INVESTIGATION OF BACTERIAL DIVERSITY AND CHEMOMETRIC ASSESSMENT FOR ENHANCING BIOREMEDIATION OF HYDROCARBONS IN QATARI SOILS
AuthorSAIF AL-KAABI, NASSER
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Qatar is one of the leading countries in oil and gas industry worldwide. Qatar is located in the middle of the Arabian Gulf sea, a semi-closed sea surrounded by many petrochemical sites, besides the active offshore traffic of oil and gas transportation. Side-effects of production and transportation activities are expected and can affect the environment seriously. Bioremediation offers alternatives to alleviate such pollution caused by the thousands of oil components known by their high diversity, instability, toxicity and low bioavailability and biodegradability. Weathering, is an additional factor, making bioremediation of oil-polluted areas more difficult. Oil Weathering Processes results to changes of oil in terms of properties and composition. This is why Petroleum-derived contamination events constitute a unique environmental issue. In Qatar and the region in general, the weathering processes are accentuated due to harsh conditions, representing the main origin of failure of bioremediation applications. Some bacteria are able to adapt to such weathering conditions and absorb particles rich in pollutants through their hydrophobic wall to form biofilms. Others produce surfactants to improve accessibility. In this study, a multidisciplinary approach was implemented to solve such an environmental issue, starting from the identification of the potential sources of the polluting oil along AlZubara coast to Chemometric investigations allowing determination of weathered status. Following systematic sampling and chemical analyses of soils, biodiversity of hydrocarbon-degrading bacteria was studied. Through an integrated isolation and screening program, isolates were identified and differentiated through several molecular techniques and screened for their potential to remove classes of hydrocarbons with special focus on high efficiencies never reported with concentrations and weathered status. Biostimulation of indigenous bacteria showed low rates of removal. However, combining stimulation to augmentation improved the removal of weathered oil. Interestingly, by using ex-situ biopiling, augmentation using indigenous bacteria exhibited the best approach, but a high negative interaction was observed by using exogenous bacteria. These findings confirm the initial hypothesis of this work, that weathered hydrocarbons removal was enhanced by using adapted indigenous bacteria. It is then considered that bioremediation of a given area should be separately treated, using corresponding appropriate bioremediation strategy.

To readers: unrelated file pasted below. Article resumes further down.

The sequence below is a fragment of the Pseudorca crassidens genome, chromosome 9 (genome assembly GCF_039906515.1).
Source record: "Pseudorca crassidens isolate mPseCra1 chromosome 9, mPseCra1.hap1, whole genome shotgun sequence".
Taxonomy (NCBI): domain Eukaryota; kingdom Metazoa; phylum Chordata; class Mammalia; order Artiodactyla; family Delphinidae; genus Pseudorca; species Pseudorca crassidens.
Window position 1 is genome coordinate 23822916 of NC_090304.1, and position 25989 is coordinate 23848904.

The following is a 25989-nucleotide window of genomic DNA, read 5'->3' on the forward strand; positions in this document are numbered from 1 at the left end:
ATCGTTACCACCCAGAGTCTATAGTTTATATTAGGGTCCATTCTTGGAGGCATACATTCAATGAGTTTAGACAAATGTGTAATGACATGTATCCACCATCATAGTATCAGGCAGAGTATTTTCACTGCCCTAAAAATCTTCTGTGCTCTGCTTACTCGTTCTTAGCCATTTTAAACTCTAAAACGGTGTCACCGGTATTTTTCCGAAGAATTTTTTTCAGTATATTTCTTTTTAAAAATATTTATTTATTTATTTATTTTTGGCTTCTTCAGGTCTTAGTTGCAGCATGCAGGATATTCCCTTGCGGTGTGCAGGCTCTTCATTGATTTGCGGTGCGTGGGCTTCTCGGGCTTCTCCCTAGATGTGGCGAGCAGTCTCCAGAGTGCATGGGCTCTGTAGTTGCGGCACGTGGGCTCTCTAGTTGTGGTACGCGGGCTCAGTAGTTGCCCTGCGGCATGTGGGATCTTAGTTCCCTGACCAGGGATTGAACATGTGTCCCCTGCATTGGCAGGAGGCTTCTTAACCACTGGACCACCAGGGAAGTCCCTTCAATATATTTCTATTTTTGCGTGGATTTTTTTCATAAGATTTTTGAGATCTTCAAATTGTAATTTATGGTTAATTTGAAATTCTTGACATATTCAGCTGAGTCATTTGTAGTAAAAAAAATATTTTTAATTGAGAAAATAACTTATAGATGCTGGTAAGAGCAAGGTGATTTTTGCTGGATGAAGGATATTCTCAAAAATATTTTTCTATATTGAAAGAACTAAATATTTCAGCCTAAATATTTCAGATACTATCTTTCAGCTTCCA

- Biological & Environmental Sciences [42 items ]